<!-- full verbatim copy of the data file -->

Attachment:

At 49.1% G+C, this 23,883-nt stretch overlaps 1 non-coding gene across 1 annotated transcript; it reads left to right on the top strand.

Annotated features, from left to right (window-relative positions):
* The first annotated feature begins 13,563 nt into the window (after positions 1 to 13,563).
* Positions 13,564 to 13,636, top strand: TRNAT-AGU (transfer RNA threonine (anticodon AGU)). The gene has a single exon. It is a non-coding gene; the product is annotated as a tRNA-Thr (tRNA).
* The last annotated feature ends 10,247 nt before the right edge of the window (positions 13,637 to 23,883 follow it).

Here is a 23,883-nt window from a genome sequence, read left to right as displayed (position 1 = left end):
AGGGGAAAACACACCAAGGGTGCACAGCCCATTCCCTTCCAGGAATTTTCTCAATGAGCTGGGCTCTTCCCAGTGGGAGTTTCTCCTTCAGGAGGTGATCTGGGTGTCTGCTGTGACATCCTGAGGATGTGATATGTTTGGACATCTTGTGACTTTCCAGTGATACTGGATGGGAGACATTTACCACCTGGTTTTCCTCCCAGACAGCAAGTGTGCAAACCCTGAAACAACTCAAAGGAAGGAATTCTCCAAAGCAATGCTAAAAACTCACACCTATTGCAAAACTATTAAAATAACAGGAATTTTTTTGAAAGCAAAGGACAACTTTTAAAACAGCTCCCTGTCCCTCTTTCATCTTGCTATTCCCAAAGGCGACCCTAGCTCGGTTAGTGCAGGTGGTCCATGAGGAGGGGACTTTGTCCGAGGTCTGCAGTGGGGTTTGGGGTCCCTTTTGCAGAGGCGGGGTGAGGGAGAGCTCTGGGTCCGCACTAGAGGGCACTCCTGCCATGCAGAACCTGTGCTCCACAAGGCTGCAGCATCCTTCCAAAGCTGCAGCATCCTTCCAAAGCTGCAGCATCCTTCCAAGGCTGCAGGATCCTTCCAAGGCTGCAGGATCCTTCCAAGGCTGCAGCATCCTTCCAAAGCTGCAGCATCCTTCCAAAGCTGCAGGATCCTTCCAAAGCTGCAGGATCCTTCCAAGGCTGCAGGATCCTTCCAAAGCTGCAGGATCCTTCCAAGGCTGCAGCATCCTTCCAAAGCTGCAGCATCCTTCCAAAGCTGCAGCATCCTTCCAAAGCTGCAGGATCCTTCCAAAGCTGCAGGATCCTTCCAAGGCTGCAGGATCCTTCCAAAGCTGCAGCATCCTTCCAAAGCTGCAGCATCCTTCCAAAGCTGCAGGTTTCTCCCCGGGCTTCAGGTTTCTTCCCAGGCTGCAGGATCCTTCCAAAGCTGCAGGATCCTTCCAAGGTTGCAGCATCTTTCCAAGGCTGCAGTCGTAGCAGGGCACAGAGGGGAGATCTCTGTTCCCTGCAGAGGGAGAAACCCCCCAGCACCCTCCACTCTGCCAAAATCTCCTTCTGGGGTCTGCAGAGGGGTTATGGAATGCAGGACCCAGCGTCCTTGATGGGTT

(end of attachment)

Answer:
At 49.1% G+C, this 23,883-nt stretch overlaps 1 non-coding gene across 1 annotated transcript; it reads left to right on the top strand.

Annotated features, from left to right (window-relative positions):
* The first annotated feature begins 13,563 nt into the window (after positions 1 to 13,563).
* Positions 13,564 to 13,636, top strand: TRNAT-AGU (transfer RNA threonine (anticodon AGU)). The gene has a single exon. It is a non-coding gene; the product is annotated as a tRNA-Thr (tRNA).
* The last annotated feature ends 10,247 nt before the right edge of the window (positions 13,637 to 23,883 follow it).

Here is a 23,883-nt window from a genome sequence, read left to right as displayed (position 1 = left end):
AGGGGAAAACACACCAAGGGTGCACAGCCCATTCCCTTCCAGGAATTTTCTCAATGAGCTGGGCTCTTCCCAGTGGGAGTTTCTCCTTCAGGAGGTGATCTGGGTGTCTGCTGTGACATCCTGAGGATGTGATATGTTTGGACATCTTGTGACTTTCCAGTGATACTGGATGGGAGACATTTACCACCTGGTTTTCCTCCCAGACAGCAAGTGTGCAAACCCTGAAACAACTCAAAGGAAGGAATTCTCCAAAGCAATGCTAAAAACTCACACCTATTGCAAAACTATTAAAATAACAGGAATTTTTTTGAAAGCAAAGGACAACTTTTAAAACAGCTCCCTGTCCCTCTTTCATCTTGCTATTCCCAAAGGCGACCCTAGCTCGGTTAGTGCAGGTGGTCCATGAGGAGGGGACTTTGTCCGAGGTCTGCAGTGGGGTTTGGGGTCCCTTTTGCAGAGGCGGGGTGAGGGAGAGCTCTGGGTCCGCACTAGAGGGCACTCCTGCCATGCAGAACCTGTGCTCCACAAGGCTGCAGCATCCTTCCAAAGCTGCAGCATCCTTCCAAAGCTGCAGCATCCTTCCAAGGCTGCAGGATCCTTCCAAGGCTGCAGGATCCTTCCAAGGCTGCAGCATCCTTCCAAAGCTGCAGCATCCTTCCAAAGCTGCAGGATCCTTCCAAAGCTGCAGGATCCTTCCAAGGCTGCAGGATCCTTCCAAAGCTGCAGGATCCTTCCAAGGCTGCAGCATCCTTCCAAAGCTGCAGCATCCTTCCAAAGCTGCAGCATCCTTCCAAAGCTGCAGGATCCTTCCAAAGCTGCAGGATCCTTCCAAGGCTGCAGGATCCTTCCAAAGCTGCAGCATCCTTCCAAAGCTGCAGCATCCTTCCAAAGCTGCAGGTTTCTCCCCGGGCTTCAGGTTTCTTCCCAGGCTGCAGGATCCTTCCAAAGCTGCAGGATCCTTCCAAGGTTGCAGCATCTTTCCAAGGCTGCAGTCGTAGCAGGGCACAGAGGGGAGATCTCTGTTCCCTGCAGAGGGAGAAACCCCCCAGCACCCTCCACTCTGCCAAAATCTCCTTCTGGGGTCTGCAGAGGGGTTATGGAATGCAGGACCCAGCGTCCTTGATGGGTT